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Comment: Re:Boom. Boom. Boom. Another one bite's the dust.. (Score 1) 121

No worries ladies and gents. Just some black hole or star being absorbed into a circle of more stable vacuum than the twitchy sort of vacuum we have over here. Move along. Move along. There's literally nothing to see there.

C'mon, there's got to be some highly implausible yet scientific sounding explanation that blames it on a time hole to the future slamming shut. Right? Maybe Elon Musk has been working on a time portal, but he hasn't quite figured out how to make it appear close enough to be usable?

Comment: Re:A Simple Retort (Score 1) 556

Yes, ultimately I *believe* in gravity. People find evidence of God's existence; others find evidence of gravity's existence. The difference - as I'm sure you are aware - is that one passes the scientific method; the other doesn't or won't submit to it. Then again, dogma finds a way into many non-religious things (hang out with raw vegans and you'll see that in action).

Playing my own Devil's advocate - one can argue that a man-derived scientific method is insufficient to test for the existence of God; after all, if I bake a cake and it decides I don't exist, the cake doesn't disappear.

One thing I think you have wrong -- God wouldn't be inside the universe. God created it. I suppose - going back to the cake analogy - God could bake himself into the cake. But he would still be an exo-cake being, and would have existed before the cake.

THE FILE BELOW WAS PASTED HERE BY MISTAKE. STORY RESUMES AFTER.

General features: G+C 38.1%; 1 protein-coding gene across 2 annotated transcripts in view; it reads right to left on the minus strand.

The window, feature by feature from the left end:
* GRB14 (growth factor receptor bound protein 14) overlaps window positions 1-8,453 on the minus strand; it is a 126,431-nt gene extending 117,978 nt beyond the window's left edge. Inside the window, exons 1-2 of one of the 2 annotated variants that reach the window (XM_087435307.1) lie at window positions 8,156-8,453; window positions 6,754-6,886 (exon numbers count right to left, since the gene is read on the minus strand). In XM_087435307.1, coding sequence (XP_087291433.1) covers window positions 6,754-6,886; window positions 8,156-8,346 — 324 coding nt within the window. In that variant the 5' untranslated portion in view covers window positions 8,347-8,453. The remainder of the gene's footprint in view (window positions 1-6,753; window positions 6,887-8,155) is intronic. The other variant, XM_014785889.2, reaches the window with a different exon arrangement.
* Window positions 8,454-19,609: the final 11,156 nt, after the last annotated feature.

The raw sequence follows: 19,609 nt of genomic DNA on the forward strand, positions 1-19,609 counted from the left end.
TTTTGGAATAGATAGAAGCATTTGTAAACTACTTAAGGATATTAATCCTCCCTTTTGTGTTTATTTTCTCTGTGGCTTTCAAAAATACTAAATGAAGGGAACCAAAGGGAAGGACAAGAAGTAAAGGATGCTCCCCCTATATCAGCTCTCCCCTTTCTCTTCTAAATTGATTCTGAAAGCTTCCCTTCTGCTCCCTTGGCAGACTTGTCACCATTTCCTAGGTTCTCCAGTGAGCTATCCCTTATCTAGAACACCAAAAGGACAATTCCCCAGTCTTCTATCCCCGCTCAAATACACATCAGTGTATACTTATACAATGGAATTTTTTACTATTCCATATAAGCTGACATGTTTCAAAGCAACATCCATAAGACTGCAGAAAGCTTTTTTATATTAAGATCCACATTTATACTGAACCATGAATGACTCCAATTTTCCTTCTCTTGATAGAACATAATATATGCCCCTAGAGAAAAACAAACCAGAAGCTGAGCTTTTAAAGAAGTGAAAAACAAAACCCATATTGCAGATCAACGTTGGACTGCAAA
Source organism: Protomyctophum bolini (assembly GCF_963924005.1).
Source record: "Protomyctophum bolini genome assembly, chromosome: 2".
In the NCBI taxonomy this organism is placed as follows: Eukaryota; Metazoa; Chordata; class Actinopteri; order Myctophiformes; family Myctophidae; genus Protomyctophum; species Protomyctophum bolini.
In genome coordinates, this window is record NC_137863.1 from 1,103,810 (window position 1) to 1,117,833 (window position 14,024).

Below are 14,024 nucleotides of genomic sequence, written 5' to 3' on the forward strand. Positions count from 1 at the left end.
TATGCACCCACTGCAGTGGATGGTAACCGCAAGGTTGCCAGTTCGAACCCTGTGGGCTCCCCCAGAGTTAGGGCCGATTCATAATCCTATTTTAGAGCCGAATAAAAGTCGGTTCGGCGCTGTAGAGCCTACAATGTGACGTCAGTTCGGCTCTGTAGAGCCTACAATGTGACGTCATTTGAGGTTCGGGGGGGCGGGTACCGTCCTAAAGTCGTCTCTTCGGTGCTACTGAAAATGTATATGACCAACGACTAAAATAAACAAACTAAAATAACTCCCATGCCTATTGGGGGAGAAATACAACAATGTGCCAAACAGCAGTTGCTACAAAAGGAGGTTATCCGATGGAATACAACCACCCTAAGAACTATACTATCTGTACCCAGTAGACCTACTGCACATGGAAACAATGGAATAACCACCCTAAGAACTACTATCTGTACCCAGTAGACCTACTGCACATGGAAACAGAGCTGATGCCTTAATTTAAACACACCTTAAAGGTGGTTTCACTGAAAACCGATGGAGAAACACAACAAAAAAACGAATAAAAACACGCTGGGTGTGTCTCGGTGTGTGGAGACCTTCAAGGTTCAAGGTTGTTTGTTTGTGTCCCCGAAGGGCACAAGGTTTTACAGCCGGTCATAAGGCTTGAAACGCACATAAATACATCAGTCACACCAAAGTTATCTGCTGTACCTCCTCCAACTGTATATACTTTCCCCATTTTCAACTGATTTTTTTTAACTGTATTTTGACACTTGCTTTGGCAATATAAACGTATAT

Mmmmm, cake.

Comment: Re:A Simple Retort (Score 1) 556

The probability that life would develop on any given planet...

That doesn't prove God; it only provides a good argument that we are very likely alone in the universe, at least to the extent that life has developed here. Sure, 100 light years away there may be a planet with some kind of primordial ooze on its way to becoming life as we know it; however, I'm guessing we won't be around in 100 million years to meet them. Or perhaps by then we will be the Borg and assimilate them all.

Comment: Re:A Simple Retort (Score 1) 556

You have that a little wrong. God *can* (in principle) be proven. If the sky breaks open, choirs of angels break forth, a 10km-long arm reaches down from the skies and an 8km golden-haired, bearded face looks down upon humanity and utters words of unshakable truth...then God is proven.

Except that isn't going to happen. If one believes the bible, at some point the believers will be vanished into heaven, which basically proves God's existence, even if he doesn't show his golden-bearded chops directly to us (which also would kill us, again, only if one believes the bible). At that point the Antichrist rises, and if we do not follow him (or her, if it is Hillary) and we choose God then we get killed. Since the obvious choice is then God is real, but the consequence for following him is death, we get a pass on our lifetime of sin and go to heaven.

Not that I actually think that is going to happen, but it made for some entertaining 1980's rapture movies. And the book of Revelation is a great read.

Comment: Re:It's actually not a contradiction. (Score 1) 44

China has the largest population of internet users. Despite apparent continued attempts to censor what their citizens have access to, the Chinese are very interested in extending international market share of their three state-owned internet companies.

I read it as "China is enhancing the speed at which they can control the internet within their borders."

Comment: A Simple Retort (Score 5, Interesting) 556

The nature of God is such that it cannot be proven. Otherwise, we lose the choice to believe.

That said, science has yet to prove what the universe is, so how could we expect it to prove something outside of it?

Note: My philosophy is "when you die, you're dead."

Comment: Re:Established science CANNOT BE QUESTIONED! (Score 2) 719

by thedonger (#48634693) Attached to: Skeptics Would Like Media To Stop Calling Science Deniers 'Skeptics'